Pubdate: Fri, 18 Nov 2011
Source: Lake County Record-Bee (Lakeport, CA)
Copyright: 2011 Greg Blinn
Author: Greg Blinn


In 1972 the Consumers Union issued an extensive report on the state 
of drug use in America called Licit & Illicit Drugs, in which they 
made several recommendations including: One. Stop publicizing the 
horrors of the "drug menace," such as calling marijuana the "Killer 
Weed." Two. Stop calling alcohol and tobacco essentially non-drugs 
while demonizing other chemicals. Three. Stop pursuing the goal of 
stamping out all illicit drug use.

Needless to say we continue our War on Drugs with gusto and now have 
one in a hundred of our adults in jail or prison making America the 
most jail happy nation in the world. From here you and I can all fill 
in our own statistics and ideas about the success or failure of the 
War on Drugs just as we can continue to publish in this paper the 
fill-in-the-blanks stories of people on probation being approached by 
police in their homes, the police finding implements of drug use,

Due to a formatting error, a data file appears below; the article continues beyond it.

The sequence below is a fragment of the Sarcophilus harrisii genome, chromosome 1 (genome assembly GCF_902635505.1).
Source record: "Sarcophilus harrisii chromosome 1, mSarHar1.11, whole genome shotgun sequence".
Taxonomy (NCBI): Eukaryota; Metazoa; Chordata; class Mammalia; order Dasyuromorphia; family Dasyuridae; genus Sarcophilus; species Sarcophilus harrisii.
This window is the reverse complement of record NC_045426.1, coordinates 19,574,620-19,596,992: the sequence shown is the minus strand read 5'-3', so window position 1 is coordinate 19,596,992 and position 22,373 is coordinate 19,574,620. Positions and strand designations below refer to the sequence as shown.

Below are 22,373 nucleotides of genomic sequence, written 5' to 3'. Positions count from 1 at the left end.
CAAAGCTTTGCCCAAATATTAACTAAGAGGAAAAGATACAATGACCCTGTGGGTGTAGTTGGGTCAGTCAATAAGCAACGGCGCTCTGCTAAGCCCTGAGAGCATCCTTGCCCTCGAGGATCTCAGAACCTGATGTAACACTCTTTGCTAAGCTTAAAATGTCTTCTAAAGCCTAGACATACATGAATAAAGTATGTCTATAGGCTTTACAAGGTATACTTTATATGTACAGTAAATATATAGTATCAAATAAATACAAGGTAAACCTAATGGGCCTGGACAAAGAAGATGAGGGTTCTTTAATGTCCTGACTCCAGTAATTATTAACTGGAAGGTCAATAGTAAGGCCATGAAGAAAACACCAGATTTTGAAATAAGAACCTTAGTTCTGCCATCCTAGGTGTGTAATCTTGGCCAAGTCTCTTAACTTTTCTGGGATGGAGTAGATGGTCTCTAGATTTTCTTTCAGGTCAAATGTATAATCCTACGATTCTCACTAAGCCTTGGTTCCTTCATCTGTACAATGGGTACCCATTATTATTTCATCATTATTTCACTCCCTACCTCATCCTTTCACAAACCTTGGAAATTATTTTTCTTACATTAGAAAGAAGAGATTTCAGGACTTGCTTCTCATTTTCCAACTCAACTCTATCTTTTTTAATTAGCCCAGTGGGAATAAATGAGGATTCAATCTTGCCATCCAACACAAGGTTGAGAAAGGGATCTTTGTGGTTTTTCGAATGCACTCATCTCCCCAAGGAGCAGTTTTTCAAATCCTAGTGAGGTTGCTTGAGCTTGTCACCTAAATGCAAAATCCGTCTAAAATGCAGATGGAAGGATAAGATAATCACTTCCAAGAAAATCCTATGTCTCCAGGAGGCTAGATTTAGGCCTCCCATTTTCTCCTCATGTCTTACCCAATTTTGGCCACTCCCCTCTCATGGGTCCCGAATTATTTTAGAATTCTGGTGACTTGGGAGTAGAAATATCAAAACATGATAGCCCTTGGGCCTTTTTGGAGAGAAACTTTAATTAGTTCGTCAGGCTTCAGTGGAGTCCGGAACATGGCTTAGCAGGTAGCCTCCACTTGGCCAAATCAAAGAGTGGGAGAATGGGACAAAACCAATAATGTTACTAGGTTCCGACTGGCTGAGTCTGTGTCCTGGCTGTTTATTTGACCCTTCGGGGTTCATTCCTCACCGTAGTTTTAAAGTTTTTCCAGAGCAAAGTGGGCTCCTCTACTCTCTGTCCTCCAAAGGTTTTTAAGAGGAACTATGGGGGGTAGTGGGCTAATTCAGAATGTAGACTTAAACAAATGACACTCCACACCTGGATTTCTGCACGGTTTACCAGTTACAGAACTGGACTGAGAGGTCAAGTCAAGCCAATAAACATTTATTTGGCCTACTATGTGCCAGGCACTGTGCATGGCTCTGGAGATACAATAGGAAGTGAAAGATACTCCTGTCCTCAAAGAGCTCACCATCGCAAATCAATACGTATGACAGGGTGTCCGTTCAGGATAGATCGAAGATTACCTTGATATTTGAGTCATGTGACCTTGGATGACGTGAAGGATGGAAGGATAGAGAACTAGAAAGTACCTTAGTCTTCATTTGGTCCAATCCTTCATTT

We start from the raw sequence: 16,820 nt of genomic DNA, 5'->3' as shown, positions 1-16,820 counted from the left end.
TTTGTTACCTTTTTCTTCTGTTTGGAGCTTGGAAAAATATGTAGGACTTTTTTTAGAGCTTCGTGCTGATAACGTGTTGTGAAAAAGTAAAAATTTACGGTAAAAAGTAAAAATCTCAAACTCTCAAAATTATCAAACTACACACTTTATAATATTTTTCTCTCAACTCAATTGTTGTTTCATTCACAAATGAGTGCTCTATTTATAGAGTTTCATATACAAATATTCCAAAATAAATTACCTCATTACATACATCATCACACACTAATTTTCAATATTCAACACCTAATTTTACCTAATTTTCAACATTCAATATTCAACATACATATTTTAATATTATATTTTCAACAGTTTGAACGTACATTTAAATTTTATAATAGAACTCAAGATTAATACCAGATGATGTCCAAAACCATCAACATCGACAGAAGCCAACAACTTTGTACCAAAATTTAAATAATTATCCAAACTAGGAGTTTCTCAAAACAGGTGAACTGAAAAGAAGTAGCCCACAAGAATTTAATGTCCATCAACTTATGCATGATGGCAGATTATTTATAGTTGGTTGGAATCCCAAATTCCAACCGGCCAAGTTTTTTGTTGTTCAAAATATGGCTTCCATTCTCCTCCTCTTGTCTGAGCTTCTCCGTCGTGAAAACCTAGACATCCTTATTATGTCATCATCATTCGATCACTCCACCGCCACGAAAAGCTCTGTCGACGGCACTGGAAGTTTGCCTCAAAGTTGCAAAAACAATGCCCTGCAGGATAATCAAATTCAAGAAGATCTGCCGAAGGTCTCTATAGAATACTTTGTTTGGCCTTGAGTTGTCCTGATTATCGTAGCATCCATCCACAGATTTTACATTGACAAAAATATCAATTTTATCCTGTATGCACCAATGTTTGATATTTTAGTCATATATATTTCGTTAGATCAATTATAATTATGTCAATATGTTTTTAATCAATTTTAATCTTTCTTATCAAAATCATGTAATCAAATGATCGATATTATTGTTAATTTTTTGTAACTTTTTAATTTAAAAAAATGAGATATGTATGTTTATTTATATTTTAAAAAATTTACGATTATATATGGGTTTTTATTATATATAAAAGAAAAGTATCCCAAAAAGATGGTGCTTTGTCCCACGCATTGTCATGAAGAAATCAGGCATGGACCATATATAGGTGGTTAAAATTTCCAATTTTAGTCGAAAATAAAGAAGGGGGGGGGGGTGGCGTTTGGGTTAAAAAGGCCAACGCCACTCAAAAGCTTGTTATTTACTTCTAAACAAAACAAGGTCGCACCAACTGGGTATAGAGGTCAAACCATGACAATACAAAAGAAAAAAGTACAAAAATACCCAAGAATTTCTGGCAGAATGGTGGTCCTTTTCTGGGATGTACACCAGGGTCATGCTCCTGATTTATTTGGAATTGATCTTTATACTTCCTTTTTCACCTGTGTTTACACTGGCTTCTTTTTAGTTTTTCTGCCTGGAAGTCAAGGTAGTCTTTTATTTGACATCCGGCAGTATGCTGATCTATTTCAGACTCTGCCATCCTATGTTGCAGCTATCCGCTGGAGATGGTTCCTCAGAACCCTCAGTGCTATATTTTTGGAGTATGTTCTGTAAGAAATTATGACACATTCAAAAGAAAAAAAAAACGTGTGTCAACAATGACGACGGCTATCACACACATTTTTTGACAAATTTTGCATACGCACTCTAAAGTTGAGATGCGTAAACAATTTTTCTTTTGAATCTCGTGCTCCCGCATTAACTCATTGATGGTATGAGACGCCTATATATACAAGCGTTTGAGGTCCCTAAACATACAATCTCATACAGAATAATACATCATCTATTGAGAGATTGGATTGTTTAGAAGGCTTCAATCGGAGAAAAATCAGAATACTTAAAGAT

cash on hand in the hundreds of dollars, and the probationer being 
carted off to the Hill Road Jail for another round of another useless 
round. We are then asked to report any other suspicious activities so 
the police can arrest even more sad-sacks.

Now enters the case of Glenn Neasham. We have the Publisher of this 
paper asking "Where's the crime?" We have Dean and Jeanne calling 
Glenn a "trustworthy, honest, and devoted religious, church-going 
family man." And we have Rosemary Hyden writing that Glenn "is the 
victim of the new witch hunt." But Glenn Neasham has been declared 
guilty by a jury of his peers with all of the consequences that fall 
from this decision such as loss of his business, possible jail time 
and his poor children living without a father. We can easily 
sympathize with the white business man.

Perhaps now we can see more clearly the Human Rights Watch statement 
of 2000: "The racially disproportionate nature of the war on drugs is 
just not devastating to black Americans. It contradicts faith in the 
principles of justice and equal protection of the laws that should be 
the bedrock of any constitutional democracy; it exposes and deepens 
the racial fault lines that continue to weaken the country and belies 
its promise as a land of opportunity; and it undermines faith among 
all races in the fairness and efficacy of the criminal justice system."

Greg Blinn

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